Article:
anonymous
  • anonymous
Given a geometric sequence whose sum of the first 10 terms is 4 and whose sum from the 11th to the 30th term is 48, find the sum from the 31st to the 60th term.
Geometry
katieb
  • katieb
See more answers at brainly.com
At vero eos et accusamus et iusto odio dignissimos ducimus qui blanditiis praesentium voluptatum deleniti atque corrupti quos dolores et quas molestias excepturi sint occaecati cupiditate non provident, similique sunt in culpa qui officia deserunt mollitia animi, id est laborum et dolorum fuga. Et harum quidem rerum facilis est et expedita distinctio. Nam libero tempore, cum soluta nobis est eligendi optio cumque nihil impedit quo minus id quod maxime placeat facere possimus, omnis voluptas assumenda est, omnis dolor repellendus. Itaque earum rerum hic tenetur a sapiente delectus, ut aut reiciendis voluptatibus maiores alias consequatur aut perferendis doloribus asperiores repellat.

Get this expert

answer on brainly

SEE EXPERT ANSWER

Get your free account and access expert answers to this
and thousands of other questions

cwrw238
  • cwrw238
Sum of 10 = a * (r^4 - 1) -------- = 4 r- 1
anonymous
  • anonymous
@cwrw238 why is it r^4? I thought it's r^10.
anonymous
  • anonymous
n is 10 not 4

Looking for something else?

Not the answer you are looking for? Search for more explanations.

More answers

amistre64
  • amistre64
hmm, given is: \[S_n=\frac{1-r^n}{1-r}\] \[S_{10}=4=\frac{1-r^{10}}{1-r}\] \[S_{30-10}=48=\frac{1-r^{20}}{1-r}\]
anonymous
  • anonymous
@hitten101 yes yes :)
shubhamsrg
  • shubhamsrg
you have been given the sum upto first 10 terms =4 you have also been given the sum upto first 30 terms = 4 + 48 =52 and you have 2 eqns with 2 variables ->solve for a and r now calculate sum for first 60 terms from that subtract sum of first 30 terms.. this should help..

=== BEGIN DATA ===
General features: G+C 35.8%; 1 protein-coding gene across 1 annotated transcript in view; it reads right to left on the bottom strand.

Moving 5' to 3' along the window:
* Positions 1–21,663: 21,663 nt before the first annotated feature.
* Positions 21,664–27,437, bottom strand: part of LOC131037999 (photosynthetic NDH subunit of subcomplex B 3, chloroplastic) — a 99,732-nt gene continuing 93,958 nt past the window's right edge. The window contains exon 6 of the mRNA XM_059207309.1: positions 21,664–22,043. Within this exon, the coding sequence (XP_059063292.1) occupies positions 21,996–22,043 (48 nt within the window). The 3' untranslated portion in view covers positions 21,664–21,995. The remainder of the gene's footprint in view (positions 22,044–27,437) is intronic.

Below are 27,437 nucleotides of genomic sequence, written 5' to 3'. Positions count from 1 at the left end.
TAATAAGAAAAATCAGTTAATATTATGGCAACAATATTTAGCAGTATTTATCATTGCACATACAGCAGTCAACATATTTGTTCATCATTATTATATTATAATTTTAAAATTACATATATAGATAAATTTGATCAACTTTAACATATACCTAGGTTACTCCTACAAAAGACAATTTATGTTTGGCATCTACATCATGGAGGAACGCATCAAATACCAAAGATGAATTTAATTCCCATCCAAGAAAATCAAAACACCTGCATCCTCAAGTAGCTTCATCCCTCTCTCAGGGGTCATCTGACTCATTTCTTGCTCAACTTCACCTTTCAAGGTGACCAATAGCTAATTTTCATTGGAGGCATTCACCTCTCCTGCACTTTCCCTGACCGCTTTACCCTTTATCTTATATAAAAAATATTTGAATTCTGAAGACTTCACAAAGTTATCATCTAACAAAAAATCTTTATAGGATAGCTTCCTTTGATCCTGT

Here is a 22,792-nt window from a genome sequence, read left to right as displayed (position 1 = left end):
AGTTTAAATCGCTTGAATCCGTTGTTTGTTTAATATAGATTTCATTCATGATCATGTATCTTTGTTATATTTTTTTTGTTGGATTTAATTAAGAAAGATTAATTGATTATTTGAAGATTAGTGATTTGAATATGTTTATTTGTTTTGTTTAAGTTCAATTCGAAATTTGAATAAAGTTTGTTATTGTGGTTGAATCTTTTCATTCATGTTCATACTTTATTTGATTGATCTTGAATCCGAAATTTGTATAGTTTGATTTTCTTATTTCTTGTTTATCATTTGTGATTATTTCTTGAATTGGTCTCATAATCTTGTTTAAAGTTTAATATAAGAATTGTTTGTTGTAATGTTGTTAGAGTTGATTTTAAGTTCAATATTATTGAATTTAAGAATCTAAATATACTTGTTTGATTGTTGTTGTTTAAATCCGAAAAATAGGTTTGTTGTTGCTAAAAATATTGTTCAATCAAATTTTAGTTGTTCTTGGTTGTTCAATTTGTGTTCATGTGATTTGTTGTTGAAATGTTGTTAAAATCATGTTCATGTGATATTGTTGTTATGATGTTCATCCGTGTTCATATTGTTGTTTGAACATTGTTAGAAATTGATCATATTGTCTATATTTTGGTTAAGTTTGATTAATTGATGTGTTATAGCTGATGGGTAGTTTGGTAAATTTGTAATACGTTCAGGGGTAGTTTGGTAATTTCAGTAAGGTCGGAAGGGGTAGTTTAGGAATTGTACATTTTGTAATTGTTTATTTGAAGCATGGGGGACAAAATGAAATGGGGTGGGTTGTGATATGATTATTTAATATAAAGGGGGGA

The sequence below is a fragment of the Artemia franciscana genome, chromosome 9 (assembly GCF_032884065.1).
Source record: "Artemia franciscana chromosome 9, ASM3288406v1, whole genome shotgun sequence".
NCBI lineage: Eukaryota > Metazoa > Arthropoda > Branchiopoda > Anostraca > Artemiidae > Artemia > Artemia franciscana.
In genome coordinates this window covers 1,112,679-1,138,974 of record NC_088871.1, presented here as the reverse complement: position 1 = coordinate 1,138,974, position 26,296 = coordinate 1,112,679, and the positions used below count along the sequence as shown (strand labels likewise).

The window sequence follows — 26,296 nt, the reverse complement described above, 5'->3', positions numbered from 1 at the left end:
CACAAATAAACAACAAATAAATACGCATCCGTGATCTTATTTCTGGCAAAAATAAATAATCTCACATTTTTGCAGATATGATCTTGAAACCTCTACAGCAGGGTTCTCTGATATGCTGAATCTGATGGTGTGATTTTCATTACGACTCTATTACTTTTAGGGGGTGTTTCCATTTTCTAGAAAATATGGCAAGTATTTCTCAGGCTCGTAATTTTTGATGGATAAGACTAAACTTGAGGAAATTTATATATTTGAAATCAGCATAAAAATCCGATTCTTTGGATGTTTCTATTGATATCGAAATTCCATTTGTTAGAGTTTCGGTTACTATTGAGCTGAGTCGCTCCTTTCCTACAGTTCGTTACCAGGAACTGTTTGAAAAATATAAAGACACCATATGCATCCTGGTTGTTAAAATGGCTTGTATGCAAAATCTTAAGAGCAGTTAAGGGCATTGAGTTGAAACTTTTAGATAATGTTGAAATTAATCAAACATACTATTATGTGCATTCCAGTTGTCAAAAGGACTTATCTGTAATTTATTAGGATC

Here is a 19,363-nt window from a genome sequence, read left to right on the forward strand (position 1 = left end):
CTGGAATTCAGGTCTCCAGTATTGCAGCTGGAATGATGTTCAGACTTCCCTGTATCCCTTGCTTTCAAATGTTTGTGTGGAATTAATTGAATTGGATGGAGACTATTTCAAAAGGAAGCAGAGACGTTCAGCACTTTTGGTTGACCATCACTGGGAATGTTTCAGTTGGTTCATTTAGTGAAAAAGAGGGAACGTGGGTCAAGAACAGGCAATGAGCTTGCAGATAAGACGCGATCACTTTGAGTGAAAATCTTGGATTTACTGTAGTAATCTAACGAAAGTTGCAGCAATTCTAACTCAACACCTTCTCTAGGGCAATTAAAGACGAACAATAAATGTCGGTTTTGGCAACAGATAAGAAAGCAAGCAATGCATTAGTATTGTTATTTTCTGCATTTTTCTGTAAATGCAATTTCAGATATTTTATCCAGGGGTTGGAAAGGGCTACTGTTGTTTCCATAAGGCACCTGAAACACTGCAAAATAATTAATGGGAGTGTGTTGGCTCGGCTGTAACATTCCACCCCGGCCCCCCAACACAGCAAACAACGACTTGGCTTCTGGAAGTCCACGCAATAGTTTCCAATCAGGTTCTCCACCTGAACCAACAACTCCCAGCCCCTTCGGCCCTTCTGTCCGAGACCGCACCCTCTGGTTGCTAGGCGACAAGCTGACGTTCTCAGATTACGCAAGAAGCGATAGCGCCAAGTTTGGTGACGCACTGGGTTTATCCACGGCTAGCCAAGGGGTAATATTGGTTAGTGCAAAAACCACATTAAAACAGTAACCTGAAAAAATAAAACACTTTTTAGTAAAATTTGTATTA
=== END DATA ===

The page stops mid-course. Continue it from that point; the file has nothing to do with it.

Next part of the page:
anonymous
  • anonymous
|dw:1351514867224:dw|
anonymous
  • anonymous
a(r^10 - 1) / r - 1 = 4 a(r^30 - 1) / r - 1 = 52 ? @shubhamsrg like this?
anonymous
  • anonymous
solve for a and r.. then find the sum of 60 terms subtract sum of 30 terms from sum of 60 terms
shubhamsrg
  • shubhamsrg
@kmeds16 yep @hitten101 mistake in your formulla in the denominator..
anonymous
  • anonymous
I got, r^10 = 3. this is confusing :/ 10th root of 3?!
cwrw238
  • cwrw238
my mistake r^10 not r^4
shubhamsrg
  • shubhamsrg
how'd you get that? o.O
shubhamsrg
  • shubhamsrg
ahh k..got it
anonymous
  • anonymous
@kmeds16 @shubhamsrg yes no exponent in the denominator.. you are right
anonymous
  • anonymous
second equation divided by first equation. hehehehehe
shubhamsrg
  • shubhamsrg
your main aim is not to find r,, your main aim is to find sum.. leave it as r^10 = 3
anonymous
  • anonymous
find the sum of S60 and subtract 52, right?
shubhamsrg
  • shubhamsrg
seems likely..
shubhamsrg
  • shubhamsrg
do this,,this might simplify.. substitue r^10 =3 whereever you can leave r-1 as it is.. you can see a/(r-1) = 4/(r^10 -1) in calculation for sum of 60 terms ,make use of this eqn,, no need to find a.. :)
shubhamsrg
  • shubhamsrg
r^60 we all can find.. hmm.. hope that helped..
anonymous
  • anonymous
solving...hehehe ahm, thanks for the idea..

Looking for something else?

Not the answer you are looking for? Search for more explanations.